Of all the brands using digital and social media to compete for the attention of China's 668 million internet users, Durex has emerged as the master of witty, shareable content. That's partly because regulations on traditional advertising in China forced consumer goods giant RB to get creative after it took over Durex in 2010. "Historically, TV advertising has been banned for condoms," said Ben Wilson, RB's marketing director for China. "When we first started, it was a huge challenge to our global model, which was TV-driven, and that forced us to be much more digital."
Regulations have since loosened up, but Durex is sticking by its digitally and socially led strategy -- an approach lauded in a Harvard Business School case study explaining how Durex sales increased threefold in China from 2010 to 2013. To target digital natives, traditional TV now seems beside the point, and the company has already found its sweet spot with a mix of paid, owned and earned digital media, including amusing online games and articles about sex ("Nine Amazing Facts About the Clitoris," "One Sentence to Describe Your First Time?"). That kind of content takes on extra interest in a country where there's little formal sex education, and where people can shy away from talking publicly about sex.
The condom and sex toys brand has also made a specialty of funny quips about current events. When everyone in China was talking about the new "rose gold"-colored iPhones, Durex used microblogging platform Weibo to explain how to make a DIY version: A video tutorial showed someone wrapping a gray phone with a red condom to turn it rose. That post got more than 760 shares and 470 comments.
Durex, the No. 1 condom brand in China and globally, often experiments. It partnered with startup accelerator Beijing Tech Hive to challenge entrepreneurs for ideas around sexual well-being. And amid China's e-commerce boom, it's offering personalized condom packages. For Chinese Valentine's Day, or Qixi, in August, people could choose a box featuring the lovers from the ancient myth that inspired the holiday, and write a custom message to their significant other on it. (RB, whose other brands include Dettol soap and Finish dishwashing detergent, gets 20% of its sales in China from e-commerce; the company has said it's using China as a global model.)
Mr. Wilson, a U.K. native, has been in China for five years with RB; he talked to Ad Age about Chinese millennials, customization and the brand's cheeky social media persona, Dudu.
Ad Age: What's the appeal of a customized
Mr. Wilson: If you look at the Durex target demographic, it's the '90s generation. They are very into expressing their own identity through personalized experiences. One of the things we're trying to do is allow people to create that expression and really use Durex as a canvas for being able to express themselves. … We've been doing that around some of the events on the calendar, including I Love You Day. [That's May 20, a date whose pronunciation is similar to "I love you" in Mandarin.]
Ad Age: There are a lot of holidays focused around love in China.
Mr. Wilson: It's not just about traditional, typical romantic holidays. There's obviously Valentine's Day, there's Chinese Valentine's Day, there's I Love You Day. Even if you take something like Earth Hour, it's an opportunity to make Durex relevant. The time you're saving electricity is a time you're turning off the lights. It's an opportunity for people to turn off mobile phones and actually spend some time with their partners. We ran a campaign called "Turn Off to Turn On," and it was all focused around the insight that, typically, today people spend more time on their mobile phone than they do talking to their partner.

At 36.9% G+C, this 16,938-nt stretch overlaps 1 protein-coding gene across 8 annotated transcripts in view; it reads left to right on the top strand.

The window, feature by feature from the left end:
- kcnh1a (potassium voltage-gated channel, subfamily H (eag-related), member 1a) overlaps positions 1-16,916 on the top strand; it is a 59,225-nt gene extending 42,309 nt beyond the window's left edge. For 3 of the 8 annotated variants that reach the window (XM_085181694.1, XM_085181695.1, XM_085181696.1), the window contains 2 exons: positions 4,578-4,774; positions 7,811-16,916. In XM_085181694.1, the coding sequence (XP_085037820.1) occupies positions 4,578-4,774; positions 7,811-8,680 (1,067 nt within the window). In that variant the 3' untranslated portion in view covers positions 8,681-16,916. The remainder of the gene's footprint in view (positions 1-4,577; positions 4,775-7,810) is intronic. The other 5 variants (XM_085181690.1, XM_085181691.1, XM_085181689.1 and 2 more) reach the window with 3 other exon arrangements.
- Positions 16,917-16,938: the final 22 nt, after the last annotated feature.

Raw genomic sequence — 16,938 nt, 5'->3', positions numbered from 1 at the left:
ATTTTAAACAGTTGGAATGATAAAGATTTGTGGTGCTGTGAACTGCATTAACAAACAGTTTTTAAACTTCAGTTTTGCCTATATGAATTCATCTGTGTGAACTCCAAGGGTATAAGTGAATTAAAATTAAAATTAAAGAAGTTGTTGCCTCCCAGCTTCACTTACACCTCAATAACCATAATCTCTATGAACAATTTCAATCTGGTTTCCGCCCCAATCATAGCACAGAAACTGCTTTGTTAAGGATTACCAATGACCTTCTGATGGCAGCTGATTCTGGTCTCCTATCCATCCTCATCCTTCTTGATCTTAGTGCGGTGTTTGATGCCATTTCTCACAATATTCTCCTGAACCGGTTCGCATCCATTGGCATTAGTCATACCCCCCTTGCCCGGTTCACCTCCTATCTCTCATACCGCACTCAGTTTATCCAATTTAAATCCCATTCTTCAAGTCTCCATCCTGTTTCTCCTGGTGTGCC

Ad Age: Besides personalization, what else have you been experimenting with?
Mr. Wilson: We launched a new product about six months ago called Durex Air. … We had a three-hour Durex commercial [which ran online]. That played out before the launch of the product. It went live. We had some great fun interacting with people from a social point of view. And it got some very interesting comments and engagements around it. It was all about how good things are worth waiting for. … It was just about doing something completely different than what a brand would typically do. Most brands look at, 'How do we optimize things into a 15-second TV commercial?' … From the way that we built Durex on social, we built up a personality where Dudu is often doing these quite unconventional things.
Ad Age: Talk a bit about Dudu, which is the name for Durex's social media persona in China. Does he exist in other markets?
Mr. Wilson: It's very China-centric. It's something we created in China which is all about Durex being a friend and having friends, rather than using social media as a way of targeting people. … People go into WeChat; they go into Weibo; they're interacting with their friends; they're sharing moments in their life. I think that's been what differentiated Durex and what differentiated Dudu. We're not pushing product messages and brand messages. We're just having some fun and interacting with people in a way they would expect in those environments.
Ad Age: What kind of cross promotions do you do?
Mr. Wilson: We're always open to working with other brands. There's a finance brand called lu.com, and we've just launched a crossover brand promotion with them. One of their core targets is encouraging young couples to invest. … You can say, 'What the hell does finance have to do with condoms?' But when you think about it, when couples get together, it's one of the key points in life where you think about finances. How do you move from being a single person, looking at the world from one perspective, to being a couple, and thinking about finances in a very different way?